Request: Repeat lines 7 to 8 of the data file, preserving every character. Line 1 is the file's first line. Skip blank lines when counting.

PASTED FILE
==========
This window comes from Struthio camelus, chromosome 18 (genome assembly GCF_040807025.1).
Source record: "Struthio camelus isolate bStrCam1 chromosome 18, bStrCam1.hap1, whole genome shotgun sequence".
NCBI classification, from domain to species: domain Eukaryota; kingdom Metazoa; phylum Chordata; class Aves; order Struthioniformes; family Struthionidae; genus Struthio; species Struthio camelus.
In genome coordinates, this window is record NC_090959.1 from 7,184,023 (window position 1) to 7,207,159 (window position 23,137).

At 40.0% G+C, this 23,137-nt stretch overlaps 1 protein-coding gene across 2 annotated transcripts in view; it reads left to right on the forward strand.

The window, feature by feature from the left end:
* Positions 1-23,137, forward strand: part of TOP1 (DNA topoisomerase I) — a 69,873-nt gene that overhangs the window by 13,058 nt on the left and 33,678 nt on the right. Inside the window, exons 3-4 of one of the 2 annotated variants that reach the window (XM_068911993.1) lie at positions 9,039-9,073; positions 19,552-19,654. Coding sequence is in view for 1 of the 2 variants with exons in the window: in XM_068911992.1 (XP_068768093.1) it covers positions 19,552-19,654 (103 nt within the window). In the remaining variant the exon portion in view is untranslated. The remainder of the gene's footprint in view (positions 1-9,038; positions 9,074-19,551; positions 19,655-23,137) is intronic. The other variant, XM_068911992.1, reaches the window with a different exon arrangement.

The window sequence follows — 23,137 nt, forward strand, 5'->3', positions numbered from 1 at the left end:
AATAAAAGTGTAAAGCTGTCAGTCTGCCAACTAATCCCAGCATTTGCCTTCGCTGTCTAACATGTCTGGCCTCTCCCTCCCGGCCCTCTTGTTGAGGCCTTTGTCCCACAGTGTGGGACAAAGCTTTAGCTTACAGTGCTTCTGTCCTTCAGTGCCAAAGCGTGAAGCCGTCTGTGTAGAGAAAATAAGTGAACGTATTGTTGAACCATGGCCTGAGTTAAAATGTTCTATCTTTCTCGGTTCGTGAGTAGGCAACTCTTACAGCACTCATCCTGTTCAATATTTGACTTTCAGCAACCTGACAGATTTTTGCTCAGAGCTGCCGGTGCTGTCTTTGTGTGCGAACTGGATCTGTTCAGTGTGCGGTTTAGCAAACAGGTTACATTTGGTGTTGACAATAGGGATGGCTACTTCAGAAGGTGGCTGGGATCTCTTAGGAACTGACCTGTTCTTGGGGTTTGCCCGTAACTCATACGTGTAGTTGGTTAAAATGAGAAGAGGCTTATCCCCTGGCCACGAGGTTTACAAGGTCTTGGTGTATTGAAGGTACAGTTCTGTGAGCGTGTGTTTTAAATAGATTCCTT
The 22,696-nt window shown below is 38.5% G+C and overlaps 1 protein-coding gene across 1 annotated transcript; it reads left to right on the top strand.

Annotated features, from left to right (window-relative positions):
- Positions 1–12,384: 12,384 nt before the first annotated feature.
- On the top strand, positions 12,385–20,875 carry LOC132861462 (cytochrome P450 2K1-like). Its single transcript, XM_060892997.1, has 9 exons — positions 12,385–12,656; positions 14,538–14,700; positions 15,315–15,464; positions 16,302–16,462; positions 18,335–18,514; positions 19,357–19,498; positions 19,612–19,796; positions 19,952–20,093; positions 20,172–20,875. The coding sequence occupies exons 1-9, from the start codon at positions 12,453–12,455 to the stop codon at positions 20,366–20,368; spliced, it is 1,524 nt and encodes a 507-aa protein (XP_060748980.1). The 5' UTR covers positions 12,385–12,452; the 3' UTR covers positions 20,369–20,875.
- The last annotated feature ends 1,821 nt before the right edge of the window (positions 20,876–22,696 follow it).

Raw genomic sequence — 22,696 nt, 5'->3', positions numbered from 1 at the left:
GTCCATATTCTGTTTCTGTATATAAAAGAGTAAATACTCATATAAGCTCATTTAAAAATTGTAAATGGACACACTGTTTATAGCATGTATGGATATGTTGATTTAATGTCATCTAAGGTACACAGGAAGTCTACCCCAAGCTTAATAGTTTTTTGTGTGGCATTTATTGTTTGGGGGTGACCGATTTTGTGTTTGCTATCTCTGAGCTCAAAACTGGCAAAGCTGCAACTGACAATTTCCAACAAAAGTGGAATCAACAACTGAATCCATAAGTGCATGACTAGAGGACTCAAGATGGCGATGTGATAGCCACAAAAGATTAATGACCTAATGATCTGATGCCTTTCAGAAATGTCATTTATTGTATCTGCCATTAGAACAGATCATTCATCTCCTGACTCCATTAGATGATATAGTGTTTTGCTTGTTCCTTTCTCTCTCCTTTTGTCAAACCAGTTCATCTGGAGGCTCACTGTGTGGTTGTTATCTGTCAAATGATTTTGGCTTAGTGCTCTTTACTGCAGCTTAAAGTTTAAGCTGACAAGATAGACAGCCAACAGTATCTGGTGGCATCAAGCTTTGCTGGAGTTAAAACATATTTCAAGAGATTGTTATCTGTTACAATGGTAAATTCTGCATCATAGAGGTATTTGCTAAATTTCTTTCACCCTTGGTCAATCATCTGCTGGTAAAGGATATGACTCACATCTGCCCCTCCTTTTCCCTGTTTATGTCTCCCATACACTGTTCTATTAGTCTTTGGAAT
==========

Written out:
* Positions 1-23,137, forward strand: part of TOP1 (DNA topoisomerase I) — a 69,873-nt gene that overhangs the window by 13,058 nt on the left and 33,678 nt on the right. Inside the window, exons 3-4 of one of the 2 annotated variants that reach the window (XM_068911993.1) lie at positions 9,039-9,073; positions 19,552-19,654. Coding sequence is in view for 1 of the 2 variants with exons in the window: in XM_068911992.1 (XP_068768093.1) it covers positions 19,552-19,654 (103 nt within the window). In the remaining variant the exon portion in view is untranslated. The remainder of the gene's footprint in view (positions 1-9,038; positions 9,074-19,551; positions 19,655-23,137) is intronic. The other variant, XM_068911992.1, reaches the window with a different exon arrangement.

The window sequence follows — 23,137 nt, forward strand, 5'->3', positions numbered from 1 at the left end: